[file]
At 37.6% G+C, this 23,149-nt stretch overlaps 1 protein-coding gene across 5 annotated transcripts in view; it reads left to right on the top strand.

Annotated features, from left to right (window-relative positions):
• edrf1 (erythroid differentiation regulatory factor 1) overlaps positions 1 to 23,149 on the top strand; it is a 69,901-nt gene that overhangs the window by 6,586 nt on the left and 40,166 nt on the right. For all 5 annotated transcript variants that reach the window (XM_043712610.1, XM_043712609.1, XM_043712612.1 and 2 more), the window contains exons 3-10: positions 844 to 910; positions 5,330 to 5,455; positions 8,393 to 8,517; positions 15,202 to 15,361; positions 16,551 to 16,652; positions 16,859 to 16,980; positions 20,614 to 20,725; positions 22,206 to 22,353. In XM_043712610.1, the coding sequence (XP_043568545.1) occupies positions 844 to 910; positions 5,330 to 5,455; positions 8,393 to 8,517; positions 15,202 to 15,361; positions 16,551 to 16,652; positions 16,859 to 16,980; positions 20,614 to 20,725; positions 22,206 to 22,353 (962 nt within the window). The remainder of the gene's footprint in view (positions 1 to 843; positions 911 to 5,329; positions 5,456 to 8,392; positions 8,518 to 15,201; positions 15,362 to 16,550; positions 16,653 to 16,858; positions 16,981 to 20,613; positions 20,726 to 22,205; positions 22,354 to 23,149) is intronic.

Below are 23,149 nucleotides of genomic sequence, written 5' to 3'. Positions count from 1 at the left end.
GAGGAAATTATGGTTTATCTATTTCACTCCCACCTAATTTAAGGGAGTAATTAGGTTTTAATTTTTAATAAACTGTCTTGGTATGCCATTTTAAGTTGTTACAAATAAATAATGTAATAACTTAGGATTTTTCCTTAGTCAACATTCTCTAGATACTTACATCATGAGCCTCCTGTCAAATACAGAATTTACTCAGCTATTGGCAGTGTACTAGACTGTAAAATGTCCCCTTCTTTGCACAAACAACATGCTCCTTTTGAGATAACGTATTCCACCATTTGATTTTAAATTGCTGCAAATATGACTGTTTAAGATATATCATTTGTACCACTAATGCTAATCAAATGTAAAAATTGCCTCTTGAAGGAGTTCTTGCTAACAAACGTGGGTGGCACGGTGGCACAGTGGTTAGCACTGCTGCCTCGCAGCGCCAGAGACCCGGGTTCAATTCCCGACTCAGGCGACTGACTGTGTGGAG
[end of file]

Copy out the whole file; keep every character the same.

At 37.6% G+C, this 23,149-nt stretch overlaps 1 protein-coding gene across 5 annotated transcripts in view; it reads left to right on the top strand.

Annotated features, from left to right (window-relative positions):
• edrf1 (erythroid differentiation regulatory factor 1) overlaps positions 1 to 23,149 on the top strand; it is a 69,901-nt gene that overhangs the window by 6,586 nt on the left and 40,166 nt on the right. For all 5 annotated transcript variants that reach the window (XM_043712610.1, XM_043712609.1, XM_043712612.1 and 2 more), the window contains exons 3-10: positions 844 to 910; positions 5,330 to 5,455; positions 8,393 to 8,517; positions 15,202 to 15,361; positions 16,551 to 16,652; positions 16,859 to 16,980; positions 20,614 to 20,725; positions 22,206 to 22,353. In XM_043712610.1, the coding sequence (XP_043568545.1) occupies positions 844 to 910; positions 5,330 to 5,455; positions 8,393 to 8,517; positions 15,202 to 15,361; positions 16,551 to 16,652; positions 16,859 to 16,980; positions 20,614 to 20,725; positions 22,206 to 22,353 (962 nt within the window). The remainder of the gene's footprint in view (positions 1 to 843; positions 911 to 5,329; positions 5,456 to 8,392; positions 8,518 to 15,201; positions 15,362 to 16,550; positions 16,653 to 16,858; positions 16,981 to 20,613; positions 20,726 to 22,205; positions 22,354 to 23,149) is intronic.

Below are 23,149 nucleotides of genomic sequence, written 5' to 3'. Positions count from 1 at the left end.
GAGGAAATTATGGTTTATCTATTTCACTCCCACCTAATTTAAGGGAGTAATTAGGTTTTAATTTTTAATAAACTGTCTTGGTATGCCATTTTAAGTTGTTACAAATAAATAATGTAATAACTTAGGATTTTTCCTTAGTCAACATTCTCTAGATACTTACATCATGAGCCTCCTGTCAAATACAGAATTTACTCAGCTATTGGCAGTGTACTAGACTGTAAAATGTCCCCTTCTTTGCACAAACAACATGCTCCTTTTGAGATAACGTATTCCACCATTTGATTTTAAATTGCTGCAAATATGACTGTTTAAGATATATCATTTGTACCACTAATGCTAATCAAATGTAAAAATTGCCTCTTGAAGGAGTTCTTGCTAACAAACGTGGGTGGCACGGTGGCACAGTGGTTAGCACTGCTGCCTCGCAGCGCCAGAGACCCGGGTTCAATTCCCGACTCAGGCGACTGACTGTGTGGAG